Over 35 years ago, I promised God I would read scriptures for 10 minutes every morning. Ten minutes isn’t a lot of time, but each year I completed the volume studied in Sunday School, Ensign articles that provided background for the Sunday School course of study, General Conferences addresses, and a few LDS commentaries. Even the Book of Mormon, my least favorite scripture, became interesting as I concentrated on the spiritual truths presented, rather than the historical narrative. Still, I was never able to see the literary richness which Richard Dilworth Rust finds in the Book of Mormon. And most of the chiasmus that John Welch identifies seems like a stretch. Nevertheless, I find many meaningful passages, particularly King Benjamin’s address and Ether 12.
As a devout Mormon, I obeyed the council to spend even more time reading the BoM when the church ramped up the emphasis a couple of decades ago. Rereading the BoM over and over took time from studying other scriptures and it eventually became tedious. To add depth to my study, I started looking up cross references in the footnotes. As I continued my study, I found nearly every doctrine in the BoM is also found in the Bible.
Half-a-dozen years ago, as I closed the book at the end of Moroni’s farewell, I knew I did not want to start with, “I, Nephi” the next morning. I wanted to read the Jewish Study Bible I’d just purchased. Rereading the BoM would take time I could devote to learning more about the Old Testament. And what was the point of starting through the BoM for the second time this year? Would I learn anything or was I just trying to access blessings Church leaders promised for obedience? Was BoM reading a talisman? Open book, read daily, receive answers to prayer.
I spent my scripture study time for the next several months on the Jewish Study Bible which opened my eyes to Jewish scholarship and to the reasons Jews don’t accept the Christian interpretation of passages foreshadowing Jesus.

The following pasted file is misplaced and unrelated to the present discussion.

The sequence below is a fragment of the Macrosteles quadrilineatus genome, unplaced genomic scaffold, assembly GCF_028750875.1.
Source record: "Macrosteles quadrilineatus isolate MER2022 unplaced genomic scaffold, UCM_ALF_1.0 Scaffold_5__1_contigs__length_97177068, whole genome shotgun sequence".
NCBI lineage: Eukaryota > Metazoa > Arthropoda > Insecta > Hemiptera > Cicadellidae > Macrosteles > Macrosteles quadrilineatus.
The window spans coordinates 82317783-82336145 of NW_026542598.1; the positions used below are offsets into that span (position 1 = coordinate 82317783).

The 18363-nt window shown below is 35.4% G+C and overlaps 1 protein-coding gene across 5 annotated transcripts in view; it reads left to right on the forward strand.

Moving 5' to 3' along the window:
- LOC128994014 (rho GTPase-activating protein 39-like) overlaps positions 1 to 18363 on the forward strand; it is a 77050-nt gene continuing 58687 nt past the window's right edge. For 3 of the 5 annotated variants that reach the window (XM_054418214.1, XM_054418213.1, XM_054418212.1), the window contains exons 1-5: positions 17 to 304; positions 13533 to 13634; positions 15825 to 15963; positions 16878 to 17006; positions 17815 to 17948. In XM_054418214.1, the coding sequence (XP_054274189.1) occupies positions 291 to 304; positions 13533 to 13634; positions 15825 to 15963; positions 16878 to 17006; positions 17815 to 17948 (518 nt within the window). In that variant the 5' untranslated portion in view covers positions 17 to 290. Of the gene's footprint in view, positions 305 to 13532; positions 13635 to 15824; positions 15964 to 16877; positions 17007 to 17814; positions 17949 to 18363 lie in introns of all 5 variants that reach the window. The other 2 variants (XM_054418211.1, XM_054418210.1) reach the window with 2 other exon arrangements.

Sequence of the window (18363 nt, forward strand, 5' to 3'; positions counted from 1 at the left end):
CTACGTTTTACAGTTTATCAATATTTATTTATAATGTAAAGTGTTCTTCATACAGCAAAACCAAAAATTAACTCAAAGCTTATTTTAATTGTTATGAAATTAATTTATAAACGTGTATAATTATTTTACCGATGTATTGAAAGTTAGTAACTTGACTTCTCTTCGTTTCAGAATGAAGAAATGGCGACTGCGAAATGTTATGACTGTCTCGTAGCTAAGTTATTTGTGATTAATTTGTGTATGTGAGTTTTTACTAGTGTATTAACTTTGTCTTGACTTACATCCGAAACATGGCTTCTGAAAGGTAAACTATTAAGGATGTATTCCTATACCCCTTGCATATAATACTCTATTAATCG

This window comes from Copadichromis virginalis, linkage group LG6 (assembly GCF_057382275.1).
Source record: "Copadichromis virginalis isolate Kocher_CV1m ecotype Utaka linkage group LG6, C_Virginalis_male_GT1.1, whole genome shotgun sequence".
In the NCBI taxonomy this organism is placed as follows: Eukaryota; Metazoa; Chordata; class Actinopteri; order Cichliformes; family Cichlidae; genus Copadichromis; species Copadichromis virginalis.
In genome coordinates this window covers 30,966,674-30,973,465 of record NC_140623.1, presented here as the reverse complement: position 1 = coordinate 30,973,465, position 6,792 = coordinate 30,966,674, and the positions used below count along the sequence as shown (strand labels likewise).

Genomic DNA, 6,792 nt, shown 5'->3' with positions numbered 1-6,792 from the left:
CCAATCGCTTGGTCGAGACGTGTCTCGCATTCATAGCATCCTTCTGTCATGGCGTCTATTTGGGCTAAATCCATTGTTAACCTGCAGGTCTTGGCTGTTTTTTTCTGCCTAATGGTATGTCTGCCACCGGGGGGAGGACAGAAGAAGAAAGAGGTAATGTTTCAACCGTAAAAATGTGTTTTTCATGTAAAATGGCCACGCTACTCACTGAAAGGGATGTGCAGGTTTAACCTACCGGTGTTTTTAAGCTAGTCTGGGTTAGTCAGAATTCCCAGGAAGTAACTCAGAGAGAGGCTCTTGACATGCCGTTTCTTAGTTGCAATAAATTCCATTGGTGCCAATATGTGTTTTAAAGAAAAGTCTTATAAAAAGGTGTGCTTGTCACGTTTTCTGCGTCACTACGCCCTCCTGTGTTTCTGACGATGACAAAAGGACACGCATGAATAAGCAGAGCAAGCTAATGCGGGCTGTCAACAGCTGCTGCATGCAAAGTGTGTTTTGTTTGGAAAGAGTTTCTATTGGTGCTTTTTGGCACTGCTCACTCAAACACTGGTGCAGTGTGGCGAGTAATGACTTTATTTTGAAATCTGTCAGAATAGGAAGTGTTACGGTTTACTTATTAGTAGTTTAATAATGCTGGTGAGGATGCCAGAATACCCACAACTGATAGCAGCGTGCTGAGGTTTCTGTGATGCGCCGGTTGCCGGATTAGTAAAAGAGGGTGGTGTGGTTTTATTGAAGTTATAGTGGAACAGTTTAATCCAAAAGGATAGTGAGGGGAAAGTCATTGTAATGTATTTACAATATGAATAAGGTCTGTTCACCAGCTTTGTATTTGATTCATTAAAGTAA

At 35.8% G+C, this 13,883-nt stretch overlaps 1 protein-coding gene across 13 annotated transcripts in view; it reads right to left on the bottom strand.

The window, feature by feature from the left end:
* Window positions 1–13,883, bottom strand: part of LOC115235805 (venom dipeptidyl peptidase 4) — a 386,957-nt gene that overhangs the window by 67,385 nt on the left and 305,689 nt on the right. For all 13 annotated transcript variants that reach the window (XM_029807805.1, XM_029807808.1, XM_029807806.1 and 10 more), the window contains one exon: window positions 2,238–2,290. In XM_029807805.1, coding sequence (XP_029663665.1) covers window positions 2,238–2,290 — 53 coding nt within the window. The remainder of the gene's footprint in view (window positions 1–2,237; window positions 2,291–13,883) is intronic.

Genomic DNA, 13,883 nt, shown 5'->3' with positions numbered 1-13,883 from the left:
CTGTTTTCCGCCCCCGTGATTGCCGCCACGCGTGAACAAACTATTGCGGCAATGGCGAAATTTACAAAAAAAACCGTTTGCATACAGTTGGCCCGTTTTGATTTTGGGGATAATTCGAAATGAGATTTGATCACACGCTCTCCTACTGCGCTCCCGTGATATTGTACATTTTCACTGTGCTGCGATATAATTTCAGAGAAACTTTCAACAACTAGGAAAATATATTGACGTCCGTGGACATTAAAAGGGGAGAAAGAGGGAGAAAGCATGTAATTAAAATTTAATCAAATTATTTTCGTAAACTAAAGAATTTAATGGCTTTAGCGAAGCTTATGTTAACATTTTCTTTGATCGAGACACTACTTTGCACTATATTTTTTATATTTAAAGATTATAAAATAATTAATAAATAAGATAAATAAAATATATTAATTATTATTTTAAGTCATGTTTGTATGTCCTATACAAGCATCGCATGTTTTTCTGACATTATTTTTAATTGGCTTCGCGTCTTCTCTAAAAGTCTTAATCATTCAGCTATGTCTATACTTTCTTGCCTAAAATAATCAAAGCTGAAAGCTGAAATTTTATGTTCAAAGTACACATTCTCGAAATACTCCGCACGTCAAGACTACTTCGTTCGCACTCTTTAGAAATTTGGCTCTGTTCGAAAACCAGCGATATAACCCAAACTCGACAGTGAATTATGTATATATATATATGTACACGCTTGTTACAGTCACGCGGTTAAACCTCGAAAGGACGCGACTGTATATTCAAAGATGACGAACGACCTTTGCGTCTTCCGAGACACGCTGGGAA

Since then, I’ve expanded my study time far beyond the LDS Standard Works. My all-time favorite is Reverence by Paul Woodruff. Another life-changing book for me is Sharon Salzberg’s Loving-Kindness, a simple introduction to principles of Buddhism which can be practiced by members of any faith. Mother Teresa’s Come Be My Light revealed how even the most dedicated Christian may harbor doubts that she is doing what God expects of her or if He even hears her cries for help. Rumi, the 13th century Sufi mystic, wrote many spiritually moving poems. The wisdom of Tao te Ching also resonates with my spirit. I especially like Stephen Mitchell’s poetic translation of this Chinese classic.
I recently finished Moral Grandeur and Spiritual Audacity by Rabbi Abraham Joshua Heschel. I don’t have to be Jewish to be uplifted by his insights about God and human nature. His comment, “One of the major inclinations in every human being is a desire to be deceived,” explains many of our contemporary problems.
As Joseph Smith was aware, God has not limited inspiration and wisdom to members of any one denomination. Branching out to access spiritual insights from many of God’s chosen children has deepened my reverence for all of God’s creations. Thank you Jewish and Gentile authors!